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Sun Flyer 2 type certificate in worksSun Flyer 2 type certificate in works

Bye Aerospace said an FAA type certificate is in the works for the Sun Flyer 2, and company officials expect it to become the first all-electric airplane in the world to receive the agency’s blessing.

Photo by Alyssa J. Cobb

N502SF, the company’s proof-of-concept prototype, first flew in April at Centennial Airport in Denver, Colorado.

“We’ve been flying, and our FAA Part 23 type certification application has been made,” said George Bye, chief executive at Bye Aerospace, which owns the Sun Flyer.

The company hopes to radically reduce the cost of flight training with electric propulsion. Bye said direct operating costs for the Sun Flyer 2 will be about $3 per flight hour.

The FAA certification process is being done through the agency’s Chicago office, and Bye said he expects it to take about two years.

The two-seat airplane has a retail price of $289,000, and the company has deposits for about 140 aircraft. It’s also planning to produce a four-seat model, the Sun Flyer 4, with a retail price of $389,000 and direct operating costs of about $20 per flight hour.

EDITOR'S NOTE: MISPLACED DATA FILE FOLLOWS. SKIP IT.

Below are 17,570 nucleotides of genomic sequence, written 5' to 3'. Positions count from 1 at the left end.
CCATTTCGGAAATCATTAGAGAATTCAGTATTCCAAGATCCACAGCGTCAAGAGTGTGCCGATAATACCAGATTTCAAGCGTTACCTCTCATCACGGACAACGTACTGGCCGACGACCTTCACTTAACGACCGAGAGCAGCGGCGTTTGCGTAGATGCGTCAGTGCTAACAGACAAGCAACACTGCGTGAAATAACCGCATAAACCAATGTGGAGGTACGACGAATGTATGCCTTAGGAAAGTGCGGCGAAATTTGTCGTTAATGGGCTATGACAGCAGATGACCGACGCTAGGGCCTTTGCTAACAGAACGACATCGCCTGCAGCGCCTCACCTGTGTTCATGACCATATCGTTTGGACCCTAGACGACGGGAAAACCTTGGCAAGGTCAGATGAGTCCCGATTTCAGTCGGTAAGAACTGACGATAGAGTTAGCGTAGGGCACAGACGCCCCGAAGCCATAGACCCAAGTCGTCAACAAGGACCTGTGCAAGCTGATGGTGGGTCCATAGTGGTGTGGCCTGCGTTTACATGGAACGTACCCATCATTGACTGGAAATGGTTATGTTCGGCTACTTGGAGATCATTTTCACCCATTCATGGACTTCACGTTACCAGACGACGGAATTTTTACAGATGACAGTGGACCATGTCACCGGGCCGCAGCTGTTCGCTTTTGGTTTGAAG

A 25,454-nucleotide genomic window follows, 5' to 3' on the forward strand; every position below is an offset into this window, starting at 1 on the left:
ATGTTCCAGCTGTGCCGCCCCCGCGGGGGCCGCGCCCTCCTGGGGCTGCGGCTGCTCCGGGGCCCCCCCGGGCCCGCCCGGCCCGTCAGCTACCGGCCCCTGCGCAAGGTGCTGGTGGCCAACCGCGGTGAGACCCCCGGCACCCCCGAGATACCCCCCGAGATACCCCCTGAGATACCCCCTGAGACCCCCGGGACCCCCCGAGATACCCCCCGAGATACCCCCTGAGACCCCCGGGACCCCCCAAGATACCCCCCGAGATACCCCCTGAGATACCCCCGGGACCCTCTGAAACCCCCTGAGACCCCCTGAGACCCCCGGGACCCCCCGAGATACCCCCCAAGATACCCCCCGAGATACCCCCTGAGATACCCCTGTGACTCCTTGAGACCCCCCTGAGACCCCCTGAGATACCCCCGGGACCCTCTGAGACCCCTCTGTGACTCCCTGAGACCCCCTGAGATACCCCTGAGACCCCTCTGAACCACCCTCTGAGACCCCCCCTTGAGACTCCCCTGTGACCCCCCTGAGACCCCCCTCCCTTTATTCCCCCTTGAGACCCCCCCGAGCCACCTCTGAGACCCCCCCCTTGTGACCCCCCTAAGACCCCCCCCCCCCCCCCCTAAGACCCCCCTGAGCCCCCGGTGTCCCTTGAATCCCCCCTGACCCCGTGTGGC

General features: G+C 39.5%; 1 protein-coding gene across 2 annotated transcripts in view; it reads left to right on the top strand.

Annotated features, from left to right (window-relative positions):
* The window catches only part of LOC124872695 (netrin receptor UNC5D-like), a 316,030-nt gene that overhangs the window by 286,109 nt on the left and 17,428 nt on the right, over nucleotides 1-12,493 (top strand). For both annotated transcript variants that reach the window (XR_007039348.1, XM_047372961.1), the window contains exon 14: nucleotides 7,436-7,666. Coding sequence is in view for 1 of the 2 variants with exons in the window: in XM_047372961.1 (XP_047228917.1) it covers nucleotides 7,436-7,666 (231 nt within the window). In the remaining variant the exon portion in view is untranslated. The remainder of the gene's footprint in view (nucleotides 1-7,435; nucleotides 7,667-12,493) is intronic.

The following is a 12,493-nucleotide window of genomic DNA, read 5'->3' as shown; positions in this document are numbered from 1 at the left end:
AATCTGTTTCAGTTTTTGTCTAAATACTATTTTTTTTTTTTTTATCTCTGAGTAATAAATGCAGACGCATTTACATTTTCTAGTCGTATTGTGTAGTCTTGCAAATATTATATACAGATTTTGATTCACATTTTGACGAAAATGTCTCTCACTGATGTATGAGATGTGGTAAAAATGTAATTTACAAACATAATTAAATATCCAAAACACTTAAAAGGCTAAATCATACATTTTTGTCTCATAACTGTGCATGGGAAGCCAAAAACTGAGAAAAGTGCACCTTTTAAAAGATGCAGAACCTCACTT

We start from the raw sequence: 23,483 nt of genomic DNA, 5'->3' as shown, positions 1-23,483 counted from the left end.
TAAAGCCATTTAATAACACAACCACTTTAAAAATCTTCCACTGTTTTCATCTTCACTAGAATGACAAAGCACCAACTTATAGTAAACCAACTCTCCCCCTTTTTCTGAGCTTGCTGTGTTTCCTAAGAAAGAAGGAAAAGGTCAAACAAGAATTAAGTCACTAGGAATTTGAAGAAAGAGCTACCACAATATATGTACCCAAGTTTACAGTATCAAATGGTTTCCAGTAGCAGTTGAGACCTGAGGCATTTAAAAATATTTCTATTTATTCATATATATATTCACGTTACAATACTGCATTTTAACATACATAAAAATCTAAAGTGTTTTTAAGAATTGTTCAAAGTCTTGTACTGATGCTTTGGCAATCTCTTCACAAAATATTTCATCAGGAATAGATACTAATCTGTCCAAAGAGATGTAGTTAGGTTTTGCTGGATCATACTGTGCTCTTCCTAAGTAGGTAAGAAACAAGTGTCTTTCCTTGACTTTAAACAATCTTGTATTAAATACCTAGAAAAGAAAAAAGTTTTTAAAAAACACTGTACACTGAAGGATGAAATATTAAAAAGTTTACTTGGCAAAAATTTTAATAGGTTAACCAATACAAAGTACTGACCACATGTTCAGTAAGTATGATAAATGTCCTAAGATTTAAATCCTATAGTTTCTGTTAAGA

The production version of the Sun Flyer 2 will have a slightly longer wing and wider cockpit than the prototype, and it will carry additional batteries. The airplane is designed to cruise at 138 KTAS at 5,000 feet and climb at about 1,000 fpm. It currently has about 3.5 hours endurance, and Bye said that number will rise as battery technology improves.

The Sun Flyer 4 is expected to carry four people and cruise at 150 KTAS for up to four hours.

German industrial conglomerate Siemens is providing a 90-kilowatt motor for the Sun Flyer 2, and it is projected to fly up to 10,000 hours before overhaul or replacement.

“It only has one moving part,” Bye said. “The engine will probably last longer than the airframe.”

Bye said pilots accustomed to piston engines will be astonished by the lack of noise and vibration as well as the smoothness of electric propulsion.

“The ride quality and the environment in which we’re training pilots is much more comfortable,” he said. “The fatigue is going to be reduced.”

There’s no internal combustion process to manage and no spark plugs, magnetos, or mixture control.

Dave Hirschman

Dave Hirschman

AOPA Pilot Editor at Large
AOPA Pilot Editor at Large Dave Hirschman joined AOPA in 2008. He has an airline transport pilot certificate and instrument and multiengine flight instructor certificates. Dave flies vintage, historical, and Experimental airplanes and specializes in tailwheel and aerobatic instruction.
Topics: Single Engine, Electric, EAA AirVenture

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